7 comments to “Study Links Cosmetics Use to Altered Body Chemistry”

  1. Angela Bower

    In my opinion it is always advisable to avoid as many artificially produced chemicals as possible and to select more natural products. The complexity of the chemical structure in natural products rules out an overdose of any one element, so it is safer for the body. However, not all natural products are screened for contamination from pesticides. So to truly eliminate all chemicals the study would need to be done with only organic products that have been certified as organic such as Neal’s Yard Remedies. I am a consultant in the UK but they have outlets and consultants in the U.S. also. The prices are fair and the ingredients free of all harm. Thank you so much for your work and the highlighting once again of such a much needed subject. For it is with knowledge and understanding we can break free of the chemicals in society once again.

  2. Hal Levin

    I would like to know the extent of cultural pressures on women’s choices regarding cosmetics, clothing, and other choices with (environmental) health implications. For example, what does it take for women (or girls) to feel OK about themselves when they “go natural” as suggested by previous commenter Matthew Mabey who raised a lot of good points and offered suggestions for a follow-on study.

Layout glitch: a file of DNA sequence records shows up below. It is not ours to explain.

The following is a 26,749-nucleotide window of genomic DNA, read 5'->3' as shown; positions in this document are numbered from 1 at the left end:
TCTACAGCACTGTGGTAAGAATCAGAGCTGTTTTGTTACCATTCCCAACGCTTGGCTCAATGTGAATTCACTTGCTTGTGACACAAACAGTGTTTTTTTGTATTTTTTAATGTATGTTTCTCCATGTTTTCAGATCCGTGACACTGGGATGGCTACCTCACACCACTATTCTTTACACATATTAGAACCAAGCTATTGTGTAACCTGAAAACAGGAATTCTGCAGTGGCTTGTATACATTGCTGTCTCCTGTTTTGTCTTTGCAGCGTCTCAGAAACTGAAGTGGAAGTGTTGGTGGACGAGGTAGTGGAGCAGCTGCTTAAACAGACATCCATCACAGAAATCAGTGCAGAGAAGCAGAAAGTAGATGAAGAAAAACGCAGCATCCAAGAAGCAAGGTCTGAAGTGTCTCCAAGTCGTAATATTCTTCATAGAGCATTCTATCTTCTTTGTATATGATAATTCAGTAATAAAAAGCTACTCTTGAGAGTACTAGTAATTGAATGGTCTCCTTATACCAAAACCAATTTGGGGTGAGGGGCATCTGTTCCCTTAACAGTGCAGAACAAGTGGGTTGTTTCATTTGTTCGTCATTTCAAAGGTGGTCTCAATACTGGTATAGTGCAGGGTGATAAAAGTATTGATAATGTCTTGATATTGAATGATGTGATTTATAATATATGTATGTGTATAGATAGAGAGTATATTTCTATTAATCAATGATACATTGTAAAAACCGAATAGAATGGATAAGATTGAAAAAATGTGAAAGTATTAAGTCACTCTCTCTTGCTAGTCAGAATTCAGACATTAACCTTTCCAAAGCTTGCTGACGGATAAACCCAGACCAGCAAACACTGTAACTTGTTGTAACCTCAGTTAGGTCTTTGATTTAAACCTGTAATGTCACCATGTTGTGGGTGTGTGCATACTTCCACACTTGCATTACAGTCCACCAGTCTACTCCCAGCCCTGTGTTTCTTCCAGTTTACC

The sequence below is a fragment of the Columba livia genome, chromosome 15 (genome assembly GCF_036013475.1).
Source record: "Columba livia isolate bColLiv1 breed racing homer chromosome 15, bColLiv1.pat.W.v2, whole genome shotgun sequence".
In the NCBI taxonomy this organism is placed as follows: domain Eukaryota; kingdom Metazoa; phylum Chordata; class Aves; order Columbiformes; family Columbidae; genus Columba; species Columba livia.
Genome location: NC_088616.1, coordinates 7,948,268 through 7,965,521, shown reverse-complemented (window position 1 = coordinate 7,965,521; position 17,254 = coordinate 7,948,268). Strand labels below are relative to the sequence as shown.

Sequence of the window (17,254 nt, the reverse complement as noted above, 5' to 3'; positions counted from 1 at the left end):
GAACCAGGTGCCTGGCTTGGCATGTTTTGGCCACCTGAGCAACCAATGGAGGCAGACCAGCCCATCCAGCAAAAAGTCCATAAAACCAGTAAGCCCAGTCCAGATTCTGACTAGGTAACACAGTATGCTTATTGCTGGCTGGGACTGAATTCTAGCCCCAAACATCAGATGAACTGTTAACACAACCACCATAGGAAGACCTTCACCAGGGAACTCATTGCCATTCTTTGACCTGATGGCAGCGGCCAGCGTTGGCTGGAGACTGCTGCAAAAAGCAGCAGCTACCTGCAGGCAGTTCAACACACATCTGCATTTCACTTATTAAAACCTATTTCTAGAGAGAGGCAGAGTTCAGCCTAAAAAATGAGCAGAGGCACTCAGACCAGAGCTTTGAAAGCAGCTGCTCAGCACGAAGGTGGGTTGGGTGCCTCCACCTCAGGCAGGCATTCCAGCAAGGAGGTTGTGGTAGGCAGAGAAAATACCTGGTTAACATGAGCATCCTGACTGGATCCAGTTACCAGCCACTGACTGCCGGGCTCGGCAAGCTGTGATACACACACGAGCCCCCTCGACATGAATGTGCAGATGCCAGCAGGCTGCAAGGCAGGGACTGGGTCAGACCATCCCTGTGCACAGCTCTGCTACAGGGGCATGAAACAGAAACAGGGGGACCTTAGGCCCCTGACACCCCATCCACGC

IMHO – We tend to focus too little on behavior and motivation and too much on technology.

  3. Betty Martin

    I would be interested in knowing what products the researchers were able to find that were free of “phthalates, parabens, triclosan and oxybenzone”. Thank you.

  4. Jenna Wilson

    Products containing parabens have undergone a lot of scrutiny over the years, but it makes you wonder since just about all kinds of cosmetics have some kind of parabens including deodorants, mascara it would be interesting to see a long-term study and its long-term impact on body chemistry.

  5. Bert Voorhees

    The article refers to using “products free of common ingredients,” yet does not say what those common ingredients are. That would seem to be the most useful information that could be provided in conjunction with this study.

  6. Matthew Mabey

    Fascinating research of a type that we need more of. From this article, it would appear that the 100 girls were self selected from a science oriented sub-population and that there was no control group. I guess those need to be the next steps: 1) randomly selected groups from a general population, 2) control, treatment, and placebo groups, and 3) larger groups.
    Given the quick response that is reported here, perhaps it would also be wise to include a group where no products were used instead of substituting “safer” replacement products. It would mean that the girls would have to “go natural” for a week, but it would be interesting to observe the results.

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